December 20 2013 Latest news:
Tuesday, April 10, 2012
Tottenham Hotspur 1, Norwich City 2: The Canaries may find it a touch more difficult to fly under the radar if they insist on upstaging these high profile Champions League contenders.
Swansea’s smooth hypnotic passing rhythms have captivated many in the Premier League for months. The Canaries’ stirring win at White Hart Lane will catapult Paul Lambert and his squad into the national consciousness far better than any league double over QPR or Bolton could ever do.
This win was notable not simply for the calibre of opposition, but for the boldness of approach; the level of assured control. City were magnificent to a man. You can throw in any rider you wish right now that Tottenham are a pale shadow of the side who swept all before them prior to Christmas – including Norwich on a memorable December night when Gareth Bale underlined why he is coveted by Europe’s best. Harry Redknapp’s stock heads south with each passing week that fails to bring a definitive outcome to the England managerial saga.
The seeds of Tottenham’s alarming dip in form are sown in such uncertainty. No matter. Spurs still have quality players few others in English club football possess. Yet measured purely on this one afternoon, their direct rival in green was superior.
Kyle Walker has all the attributes to carve out a long international career. Anthony Pilkington was better. Aaron Lennon and Bale come with big reputations attached. Russell Martin and Adam Drury kept them largely in check – although the Welshman’s class inevitably shone through at times, notably with a second half strike guided onto the underside of John Ruddy’s bar.
Luka Modric has long been coveted by the super rich clubs. Jonny Howson and Bradley Johnson were supreme in a pairing made in Leeds, but blossoming in Norfolk.
Meanwhile up front, Grant Holt and Aaron Wilbraham dominated the once masterful Ledley King. Tottenham’s talisman looked inhibited; in stark contrast to Norwich’s verve, bravery in possession, their sheer impudence.
Maybe Tottenham’s Carrow Road pre-Christmas cruise had lulled Spurs into the falsest sense of security. On that night Pilkington and Elliott Bennett watched from afar for the first 75 minutes. Here they shared top billing.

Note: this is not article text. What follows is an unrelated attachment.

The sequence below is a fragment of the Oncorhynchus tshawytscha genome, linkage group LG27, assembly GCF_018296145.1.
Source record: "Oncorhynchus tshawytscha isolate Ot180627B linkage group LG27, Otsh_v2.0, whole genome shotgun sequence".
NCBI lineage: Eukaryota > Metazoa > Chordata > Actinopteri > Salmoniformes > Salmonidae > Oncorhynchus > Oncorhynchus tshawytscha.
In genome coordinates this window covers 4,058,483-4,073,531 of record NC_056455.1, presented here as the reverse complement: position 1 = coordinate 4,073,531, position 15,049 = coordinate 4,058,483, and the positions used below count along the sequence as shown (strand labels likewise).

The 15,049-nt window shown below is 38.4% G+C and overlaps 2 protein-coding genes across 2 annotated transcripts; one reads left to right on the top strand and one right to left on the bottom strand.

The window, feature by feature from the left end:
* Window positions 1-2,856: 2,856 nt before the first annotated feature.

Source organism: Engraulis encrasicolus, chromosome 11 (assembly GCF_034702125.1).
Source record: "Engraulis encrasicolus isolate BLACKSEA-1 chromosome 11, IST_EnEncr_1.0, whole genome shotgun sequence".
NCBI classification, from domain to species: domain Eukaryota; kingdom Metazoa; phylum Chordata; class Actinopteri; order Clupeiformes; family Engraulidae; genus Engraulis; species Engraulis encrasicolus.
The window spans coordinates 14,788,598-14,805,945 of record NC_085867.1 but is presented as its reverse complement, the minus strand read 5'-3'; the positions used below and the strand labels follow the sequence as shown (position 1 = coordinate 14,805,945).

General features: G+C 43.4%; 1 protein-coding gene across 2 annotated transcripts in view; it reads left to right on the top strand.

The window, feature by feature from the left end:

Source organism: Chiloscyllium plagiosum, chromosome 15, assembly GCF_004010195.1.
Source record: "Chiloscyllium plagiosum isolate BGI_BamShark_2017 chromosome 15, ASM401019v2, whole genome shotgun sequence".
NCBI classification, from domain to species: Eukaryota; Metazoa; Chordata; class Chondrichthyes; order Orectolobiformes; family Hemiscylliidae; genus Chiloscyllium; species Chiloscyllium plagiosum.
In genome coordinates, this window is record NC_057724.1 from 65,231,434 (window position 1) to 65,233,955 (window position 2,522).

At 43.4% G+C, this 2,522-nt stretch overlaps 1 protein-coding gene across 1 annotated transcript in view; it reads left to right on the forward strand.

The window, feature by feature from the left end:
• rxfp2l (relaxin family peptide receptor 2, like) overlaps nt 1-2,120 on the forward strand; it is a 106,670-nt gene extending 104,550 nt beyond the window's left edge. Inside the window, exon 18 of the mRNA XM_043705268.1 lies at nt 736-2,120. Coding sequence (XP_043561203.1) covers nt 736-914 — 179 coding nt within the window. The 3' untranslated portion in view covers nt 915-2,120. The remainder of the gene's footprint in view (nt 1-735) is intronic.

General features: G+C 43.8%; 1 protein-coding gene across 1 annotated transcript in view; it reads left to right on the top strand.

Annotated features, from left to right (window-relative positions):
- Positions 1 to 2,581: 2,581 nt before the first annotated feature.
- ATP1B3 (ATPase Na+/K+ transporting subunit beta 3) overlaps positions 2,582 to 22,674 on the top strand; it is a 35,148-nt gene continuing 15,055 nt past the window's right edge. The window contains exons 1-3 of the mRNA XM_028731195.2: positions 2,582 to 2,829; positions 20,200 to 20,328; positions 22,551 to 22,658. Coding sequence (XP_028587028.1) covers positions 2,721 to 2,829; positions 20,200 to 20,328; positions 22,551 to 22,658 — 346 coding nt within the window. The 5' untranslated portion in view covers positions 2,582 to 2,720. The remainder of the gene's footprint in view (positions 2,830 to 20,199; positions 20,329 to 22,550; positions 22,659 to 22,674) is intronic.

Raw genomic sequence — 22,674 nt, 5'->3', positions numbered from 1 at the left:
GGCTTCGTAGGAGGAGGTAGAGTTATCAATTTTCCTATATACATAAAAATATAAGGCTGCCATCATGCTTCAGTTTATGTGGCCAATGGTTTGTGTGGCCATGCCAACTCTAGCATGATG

Bennett deserved his Premier League moment in the limelight. The former Brighton flyer has looked more and more assured since a pivotal role in another landmark recent away win at Swansea. All that was missing was the maiden strike.
His swinging right-footer that arched away from Brad Friedel was the best part of a season in the making. A delicious finish celebrated with relish by the travelling support and his team mates.
Pilkington’s first half roll past the American was less spectacular, but no less significant to imbue fresh reserves of self-belief to think the unthinkable.
Holt’s muscularity had already unsettled King and Younes Kaboul. Panic was palpable again when Walker’s bid to curtail Pilkington’s direct thrust merely ended with the ball ricocheting against King and back into the ex-Terriers’ path. The sidefoot finish bore more than a passing resemblance to Holt’s weekend Everton equaliser.
The prowling Lambert leapt skywards to celebrate the opener. Gravity and another brush with referee Michael Oliver brought him swiftly to earth. Elliott Bennett’s brilliance ensured Holt’s tumble after King had manhandled him inside the Tottenham penalty area proved a mere footnote.
Jermaine Defoe’s exquisite lift over the advancing John Ruddy seconds later did for the water bottle by Lambert’s side for the opening half-an-hour; flung to the ground with all the velocity of Bennett’s later match winner. Phil Dowd bore the brunt of Lambert’s rage.
Oliver had a reception committee waiting for him at the interval as players and officials headed for the tunnel. By then Norwich could have been back in front. Friedel batted away Elliott Ward’s half volley following another penetrative incursion sparked by the vibrant Pilkington.
Emmanuel Adebayor’s introduction at the break was a backhanded compliment to Norwich’s work. The on loan Manchester City striker needed little time for acclimatisation. One cushioned ball freed Benoit Assou-Ekotto, but Ruddy stood tall to push away the left-back’s goalbound clip.
King’s misplaced pass coolly controlled on his chest by Elliott Bennett triggered the first outburst of discontent on the home terraces. It was not to be the last. Johnson blazed wildly over at the back post following Elliott Bennett’s perfectly weighted initial pass to free Holt who stood up an inviting cross for the recalled midfielder. Lambert slumped to his haunches. The Scot was expending equal reserves of energy on the touchline as those men under his command. Kicking every ball, living every moment.
City’s management suffered fresh agonies just past the hour mark when Wilbraham was shoved to ground. Nothing doing in Oliver’s eyes. Lambert shot Dowd a wry smile.
Modric then fashioned a sliver of space in front of City’s retreating defence for the first real moment of alarm seconds later before sliding in Bale who checked back onto his left but cracked against the underside of Ruddy’s bar.
So often previously in Lambert’s tenure, attack has been the best form of defence – a desire to commit men forward, to push back the opposition. It worked lower down the pecking order. It worked here. Howson broke up a Tottenham surge. Martin fed Elliott Bennett who advanced before lashing past Friedel.
Redknapp turned to Rafael van der Vaart for inspiration, but Bale remained the driving force. A glancing header flew wide from Assou-Ekotto’s centre. Steve Morison threatened at the other end. But there was to be no grandstand finish from the hosts. Norwich were the dominant power. Elliott Bennett was coolness personified when he cushioned a header back to Ruddy deep in stoppage time from Lennon’s dangerous centre. The perfect end to a perfect day.